Until Dawn Review
The snow-ridden chill of The Thing - all three of them – backs this bit of interactive genre voyeurism. Everything else is just horror platitudes. The isolated wood cabin; the broken phones; the masked man with a machete; Until Dawn knows what it is and wants to be, but its lumbering cinematic aspirations are complacent within the genre. They're doing nothing of consequence once separated from technology.
What an oddity the motion capture effect is too, spending millions to render stars Rami Malek and Hayden Panettiere in polygons even though they both stand on live sets. Warner Bros. motion captures Andy Serkis and gets the fantasy of Gollum. Supermassive Games motion captures Hayden Panettiere and outputs… Hayden Panettiere.
It's a nine hour version of films which rarely break 90-minutes.
Hollywood would produce this for under $10 million, and they often do. It's all those R-rated gore-laden audience pleasers can cost and still turn a profit. Video games demand full price bloat, and bloat is what Until Dawn has. It's a nine-hour version of films that rarely break 90-minutes for pacing reasons. Friday the 13th - the entire original series combined – is barely any longer. Intelligent editing creates brevity, trimming all fat. Until Dawn makes the fat third-person gameplay. Knock The Order: 1886, but its simulation of blockbuster cinema understood the necessity of the form's techniques in totality.
With those nine or so hours of space, Until Dawn does nothing valuable. The writing feels terrified to leave characters unresolved and resorts to interruptive first act on-screen text to lay out personalities beforehand. Characters form, if only because of the routine, complacent patterns the horror genre demands of them. Tired hormonally powered sexcapades and trite, over-privileged bitchiness are embarrassing. To think there are eight of these kids to deal with…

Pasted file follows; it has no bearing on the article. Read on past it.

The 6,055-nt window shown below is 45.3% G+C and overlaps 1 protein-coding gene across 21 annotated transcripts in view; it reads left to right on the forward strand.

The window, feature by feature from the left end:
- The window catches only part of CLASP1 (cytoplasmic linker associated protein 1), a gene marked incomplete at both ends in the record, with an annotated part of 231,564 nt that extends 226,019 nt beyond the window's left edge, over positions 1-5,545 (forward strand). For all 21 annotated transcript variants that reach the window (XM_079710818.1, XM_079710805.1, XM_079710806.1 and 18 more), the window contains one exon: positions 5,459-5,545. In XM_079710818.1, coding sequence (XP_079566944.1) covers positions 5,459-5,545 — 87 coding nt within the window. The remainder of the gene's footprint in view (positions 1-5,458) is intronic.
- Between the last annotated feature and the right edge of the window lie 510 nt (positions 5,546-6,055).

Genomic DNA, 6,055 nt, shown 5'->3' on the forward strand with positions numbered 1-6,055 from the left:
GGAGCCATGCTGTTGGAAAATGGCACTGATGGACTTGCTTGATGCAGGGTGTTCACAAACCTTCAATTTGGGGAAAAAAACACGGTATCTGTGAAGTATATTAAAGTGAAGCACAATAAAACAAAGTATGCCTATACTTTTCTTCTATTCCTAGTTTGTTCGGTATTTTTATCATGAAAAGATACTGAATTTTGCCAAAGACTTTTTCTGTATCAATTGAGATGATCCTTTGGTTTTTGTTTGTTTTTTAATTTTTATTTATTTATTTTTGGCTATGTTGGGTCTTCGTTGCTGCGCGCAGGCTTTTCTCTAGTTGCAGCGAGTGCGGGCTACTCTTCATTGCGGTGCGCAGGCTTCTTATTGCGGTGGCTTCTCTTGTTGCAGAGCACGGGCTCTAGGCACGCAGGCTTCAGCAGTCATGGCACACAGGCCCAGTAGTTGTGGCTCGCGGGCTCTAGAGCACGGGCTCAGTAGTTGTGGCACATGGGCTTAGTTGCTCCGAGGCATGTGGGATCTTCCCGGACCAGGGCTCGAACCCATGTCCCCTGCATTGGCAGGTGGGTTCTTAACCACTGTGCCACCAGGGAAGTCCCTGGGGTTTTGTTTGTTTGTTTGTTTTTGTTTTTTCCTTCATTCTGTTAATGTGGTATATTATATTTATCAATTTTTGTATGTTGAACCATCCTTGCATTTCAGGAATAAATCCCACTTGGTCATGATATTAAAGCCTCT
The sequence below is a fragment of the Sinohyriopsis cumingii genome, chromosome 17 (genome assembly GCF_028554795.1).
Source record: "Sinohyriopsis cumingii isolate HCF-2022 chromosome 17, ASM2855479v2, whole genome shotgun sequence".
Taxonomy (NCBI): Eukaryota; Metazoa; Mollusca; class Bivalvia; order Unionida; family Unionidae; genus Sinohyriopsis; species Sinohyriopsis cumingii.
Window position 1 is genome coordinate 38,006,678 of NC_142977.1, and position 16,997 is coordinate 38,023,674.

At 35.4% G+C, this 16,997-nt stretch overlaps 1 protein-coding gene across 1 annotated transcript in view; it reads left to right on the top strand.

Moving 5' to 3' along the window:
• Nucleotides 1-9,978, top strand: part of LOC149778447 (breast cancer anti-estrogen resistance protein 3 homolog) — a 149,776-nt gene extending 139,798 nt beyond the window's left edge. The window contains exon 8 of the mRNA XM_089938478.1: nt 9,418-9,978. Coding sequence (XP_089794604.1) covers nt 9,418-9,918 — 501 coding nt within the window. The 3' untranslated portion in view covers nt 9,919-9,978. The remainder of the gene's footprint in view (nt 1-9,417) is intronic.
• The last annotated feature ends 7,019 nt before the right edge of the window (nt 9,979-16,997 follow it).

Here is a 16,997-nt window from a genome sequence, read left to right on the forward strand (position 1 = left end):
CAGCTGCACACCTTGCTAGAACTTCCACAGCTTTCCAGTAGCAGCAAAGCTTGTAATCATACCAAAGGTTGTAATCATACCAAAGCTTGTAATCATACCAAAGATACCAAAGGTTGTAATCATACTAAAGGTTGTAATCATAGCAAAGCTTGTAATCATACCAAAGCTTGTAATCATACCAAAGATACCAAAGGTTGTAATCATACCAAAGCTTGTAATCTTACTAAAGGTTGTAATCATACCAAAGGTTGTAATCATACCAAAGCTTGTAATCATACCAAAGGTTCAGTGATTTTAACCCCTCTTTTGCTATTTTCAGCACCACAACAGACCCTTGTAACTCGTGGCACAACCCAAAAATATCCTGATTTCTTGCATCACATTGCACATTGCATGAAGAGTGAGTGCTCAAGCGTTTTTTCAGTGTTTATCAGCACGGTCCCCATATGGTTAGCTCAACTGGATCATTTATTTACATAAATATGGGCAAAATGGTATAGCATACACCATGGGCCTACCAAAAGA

Complacency is never a source of fear but Until Dawn must make do. Climbing walls, running away; they become routine in their execution. How interesting it could be for a horror game to scold the nature of interactivity, to take it away unexpectedly or at inopportune times. Remove the comfort of a button's safe space, create helplessness; make the delivery of fear unique to the medium. Instead this is only mimicry of a more mature format, not a homage. Until Dawn's reliance on stock movie jump scares and arbitrary decision making to shift a narrative is not memorable either.
Some of the kids will die. Until Dawn believes it allows choice in who survives. Instead, a lack of reflexes in an action scene or inability to still the controller during QTEs dooms them. If Jessica and Emily dislike one another through dialog decisions, that won't bring about their slaughter. A missed press of the square button? They're deceased with a splash of brain tissue.
... a twist equivalent to an implausible Scooby-Doo episode.
At worst, Until Dawn does not know what it wants. There's the main killer, the flamethrower madman, ghostly activities, pasty clawed creatures, and a twist equivalent to an implausible Scooby-Doo episode. To bunch the sub-genres as a catch-all, Until Dawn will push an uncalled for, once dormant mental health trope. Chapters rummage through the remains of a crumbling 50's era psychiatric hospital, turning a character into a rambling, googly-eyed nut tripping on supposed after-effects of PTSD. It would be out of place as a straight-jacketed caricature in the 1940s let alone 2015.
What an opportunity Until Dawn had to spread a plausible allegory of mental disease. Instead, it's easier to use it as an excuse to hack away at teens. Interactivity is but a gimmick. Even then a German horror film tried it. So did a YouTube video series in 2009. Until Dawn is no better. It's worse actually, except Until Dawn looks prettier and lasts longer. Neither of those are delightful qualities.